It would have been more honest and straightforward to just have simply said ‘I agree with that poster’.

  • MainlandUlsterman

    Sorry wrote a response and I somehow got logged out and lost it. Quickest thing may be to dig out the discussion on this from the time. Will try.

  • Fear Éireannach

    People can have views on their national identity and not go to church. As for economics can any unionist claim that British ruled Ireland will in 10 years time be more prosperous than independent Ireland?

  • Sam Thompson

    Thanks. I appreciate your kind comments

  • Sam Thompson

    Take your point about Arsenal 🙂

  • MainlandUlsterman

    Here’s what I posted on Slugger at the time:

    “I just read McAleese’s speech and I think it’s a petty-minded disgrace and a kind of dog-whistle insult to Ulster British people that only we pick up. But we do get it.
    Talking of Irish-British connections, she says:
    “The contemporary British-Irish relationship is multifaceted and strongly underpinned by the most important connection of all — people and families.
    Large numbers of British born people live here in Ireland and many more of our citizens have British backgrounds, ancestry and identity. In Britain, those of Irish birth, descent or identity are numbered in millions.”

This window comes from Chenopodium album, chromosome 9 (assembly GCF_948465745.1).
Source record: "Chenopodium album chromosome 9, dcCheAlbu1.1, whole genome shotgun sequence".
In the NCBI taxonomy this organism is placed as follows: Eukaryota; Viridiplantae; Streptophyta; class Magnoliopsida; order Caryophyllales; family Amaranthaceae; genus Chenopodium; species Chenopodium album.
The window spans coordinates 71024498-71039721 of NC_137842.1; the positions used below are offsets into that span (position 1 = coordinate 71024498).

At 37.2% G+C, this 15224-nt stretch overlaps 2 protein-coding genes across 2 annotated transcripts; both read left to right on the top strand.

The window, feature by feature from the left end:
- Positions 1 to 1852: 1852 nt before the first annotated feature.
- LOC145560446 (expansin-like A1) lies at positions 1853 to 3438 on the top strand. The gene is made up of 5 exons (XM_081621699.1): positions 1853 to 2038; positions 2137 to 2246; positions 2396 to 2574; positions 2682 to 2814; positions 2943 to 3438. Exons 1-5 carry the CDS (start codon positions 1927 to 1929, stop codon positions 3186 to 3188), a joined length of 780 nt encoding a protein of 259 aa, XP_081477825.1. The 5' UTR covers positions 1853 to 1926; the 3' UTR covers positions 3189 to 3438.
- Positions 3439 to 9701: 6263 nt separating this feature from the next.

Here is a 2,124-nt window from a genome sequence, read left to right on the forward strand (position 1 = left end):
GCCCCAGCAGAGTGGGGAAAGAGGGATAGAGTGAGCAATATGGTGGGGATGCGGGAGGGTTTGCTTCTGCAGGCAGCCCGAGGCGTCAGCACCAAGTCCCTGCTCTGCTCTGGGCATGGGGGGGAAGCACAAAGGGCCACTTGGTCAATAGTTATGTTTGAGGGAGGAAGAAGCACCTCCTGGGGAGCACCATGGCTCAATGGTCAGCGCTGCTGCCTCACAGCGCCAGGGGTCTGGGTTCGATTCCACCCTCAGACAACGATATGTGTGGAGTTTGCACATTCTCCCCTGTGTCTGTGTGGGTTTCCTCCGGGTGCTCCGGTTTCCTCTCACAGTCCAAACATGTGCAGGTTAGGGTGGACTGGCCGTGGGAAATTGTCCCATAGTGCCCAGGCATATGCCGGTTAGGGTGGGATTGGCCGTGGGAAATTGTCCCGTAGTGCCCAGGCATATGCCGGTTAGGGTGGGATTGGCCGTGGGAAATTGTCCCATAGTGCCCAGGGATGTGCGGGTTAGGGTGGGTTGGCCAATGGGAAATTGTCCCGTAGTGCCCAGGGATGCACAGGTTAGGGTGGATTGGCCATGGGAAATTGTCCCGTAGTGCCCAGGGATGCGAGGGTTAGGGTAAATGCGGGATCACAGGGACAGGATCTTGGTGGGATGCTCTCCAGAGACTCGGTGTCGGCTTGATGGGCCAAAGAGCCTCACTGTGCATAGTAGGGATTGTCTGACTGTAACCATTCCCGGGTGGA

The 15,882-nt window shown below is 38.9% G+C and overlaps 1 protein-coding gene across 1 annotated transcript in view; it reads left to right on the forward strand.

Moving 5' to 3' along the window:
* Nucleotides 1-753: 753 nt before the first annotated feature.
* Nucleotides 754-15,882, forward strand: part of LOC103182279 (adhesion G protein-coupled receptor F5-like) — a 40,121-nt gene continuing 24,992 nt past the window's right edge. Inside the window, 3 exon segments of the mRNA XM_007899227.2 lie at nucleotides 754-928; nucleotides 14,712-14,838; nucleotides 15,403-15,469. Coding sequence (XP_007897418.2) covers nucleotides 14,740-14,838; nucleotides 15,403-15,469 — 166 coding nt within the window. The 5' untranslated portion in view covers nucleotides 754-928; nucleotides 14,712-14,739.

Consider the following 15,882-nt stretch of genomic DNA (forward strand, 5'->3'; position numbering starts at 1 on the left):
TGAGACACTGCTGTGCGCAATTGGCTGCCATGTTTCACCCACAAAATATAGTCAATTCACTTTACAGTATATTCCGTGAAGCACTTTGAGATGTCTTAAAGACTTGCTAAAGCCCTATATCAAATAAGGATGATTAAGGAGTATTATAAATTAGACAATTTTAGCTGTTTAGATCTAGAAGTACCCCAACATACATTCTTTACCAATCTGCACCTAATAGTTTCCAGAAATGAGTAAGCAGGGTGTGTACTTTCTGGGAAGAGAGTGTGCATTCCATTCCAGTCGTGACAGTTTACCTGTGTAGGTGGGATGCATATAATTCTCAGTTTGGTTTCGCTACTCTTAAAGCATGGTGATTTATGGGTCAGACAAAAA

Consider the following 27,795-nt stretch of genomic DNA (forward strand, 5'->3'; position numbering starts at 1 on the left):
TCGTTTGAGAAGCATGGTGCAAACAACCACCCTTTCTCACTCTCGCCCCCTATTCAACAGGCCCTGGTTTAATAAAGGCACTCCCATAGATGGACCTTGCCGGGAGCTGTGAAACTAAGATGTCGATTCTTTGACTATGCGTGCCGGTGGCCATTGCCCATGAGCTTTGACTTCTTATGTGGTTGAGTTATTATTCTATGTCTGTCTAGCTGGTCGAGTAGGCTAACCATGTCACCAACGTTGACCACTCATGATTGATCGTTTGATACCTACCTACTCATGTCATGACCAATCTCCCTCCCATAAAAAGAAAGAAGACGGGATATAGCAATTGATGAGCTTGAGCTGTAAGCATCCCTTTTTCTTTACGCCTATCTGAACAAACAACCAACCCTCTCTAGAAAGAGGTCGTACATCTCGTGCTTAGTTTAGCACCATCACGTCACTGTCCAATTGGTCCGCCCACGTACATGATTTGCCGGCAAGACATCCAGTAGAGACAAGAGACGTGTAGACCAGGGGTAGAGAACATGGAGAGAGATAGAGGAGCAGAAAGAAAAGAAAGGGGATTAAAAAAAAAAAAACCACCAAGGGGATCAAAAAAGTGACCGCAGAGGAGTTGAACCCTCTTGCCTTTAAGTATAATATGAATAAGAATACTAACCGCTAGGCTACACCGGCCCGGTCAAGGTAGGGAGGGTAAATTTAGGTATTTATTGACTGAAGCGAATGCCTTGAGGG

Now, where are we, the million or so British people living on the island of Ireland, in this account? One might have expected us to feature in any account of the British connection with Ireland. The only possibilities seem to be:
    1. she means us when she says “British born people” who live in Ireland – but the tone suggests she means mainland British people who have emigrated to the Republic.
    2. she means us when she says “many more of our citizens have British backgrounds, ancestry and identity.” If so, she’s then making us Irish citizens against our will.
    She then goes on to refer to ‘Ireland”s relations with ‘Britain’ throughout, as if Northern Ireland were not part of Britain. Britain is usually used as a synonym for the whole UK, not just the Great Britain bit of it. Her use of Britain to mean mainland Britain once again shows her failure to recognise the Britishness of most people in Northern Ireland.